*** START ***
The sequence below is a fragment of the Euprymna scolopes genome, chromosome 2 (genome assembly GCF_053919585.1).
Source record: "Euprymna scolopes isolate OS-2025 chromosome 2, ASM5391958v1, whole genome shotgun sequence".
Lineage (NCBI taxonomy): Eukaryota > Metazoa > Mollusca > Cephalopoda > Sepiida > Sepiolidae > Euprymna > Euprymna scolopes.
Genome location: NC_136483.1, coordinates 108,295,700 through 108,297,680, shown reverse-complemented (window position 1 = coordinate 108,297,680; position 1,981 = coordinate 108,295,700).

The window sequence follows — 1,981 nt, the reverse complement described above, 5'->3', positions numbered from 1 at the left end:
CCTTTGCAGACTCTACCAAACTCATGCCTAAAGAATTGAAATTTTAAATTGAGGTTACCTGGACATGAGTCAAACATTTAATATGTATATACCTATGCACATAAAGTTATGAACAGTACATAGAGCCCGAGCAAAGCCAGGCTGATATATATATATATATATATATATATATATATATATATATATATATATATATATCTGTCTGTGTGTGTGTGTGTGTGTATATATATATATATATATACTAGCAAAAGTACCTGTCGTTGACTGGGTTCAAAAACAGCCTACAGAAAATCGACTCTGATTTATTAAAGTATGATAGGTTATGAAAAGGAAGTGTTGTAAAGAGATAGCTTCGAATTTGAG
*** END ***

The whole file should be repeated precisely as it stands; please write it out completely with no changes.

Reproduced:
The sequence below is a fragment of the Euprymna scolopes genome, chromosome 2 (genome assembly GCF_053919585.1).
Source record: "Euprymna scolopes isolate OS-2025 chromosome 2, ASM5391958v1, whole genome shotgun sequence".
Lineage (NCBI taxonomy): Eukaryota > Metazoa > Mollusca > Cephalopoda > Sepiida > Sepiolidae > Euprymna > Euprymna scolopes.
Genome location: NC_136483.1, coordinates 108,295,700 through 108,297,680, shown reverse-complemented (window position 1 = coordinate 108,297,680; position 1,981 = coordinate 108,295,700).

The window sequence follows — 1,981 nt, the reverse complement described above, 5'->3', positions numbered from 1 at the left end:
CCTTTGCAGACTCTACCAAACTCATGCCTAAAGAATTGAAATTTTAAATTGAGGTTACCTGGACATGAGTCAAACATTTAATATGTATATACCTATGCACATAAAGTTATGAACAGTACATAGAGCCCGAGCAAAGCCAGGCTGATATATATATATATATATATATATATATATATATATATATATATATATATATATCTGTCTGTGTGTGTGTGTGTGTGTATATATATATATATATATACTAGCAAAAGTACCTGTCGTTGACTGGGTTCAAAAACAGCCTACAGAAAATCGACTCTGATTTATTAAAGTATGATAGGTTATGAAAAGGAAGTGTTGTAAAGAGATAGCTTCGAATTTGAG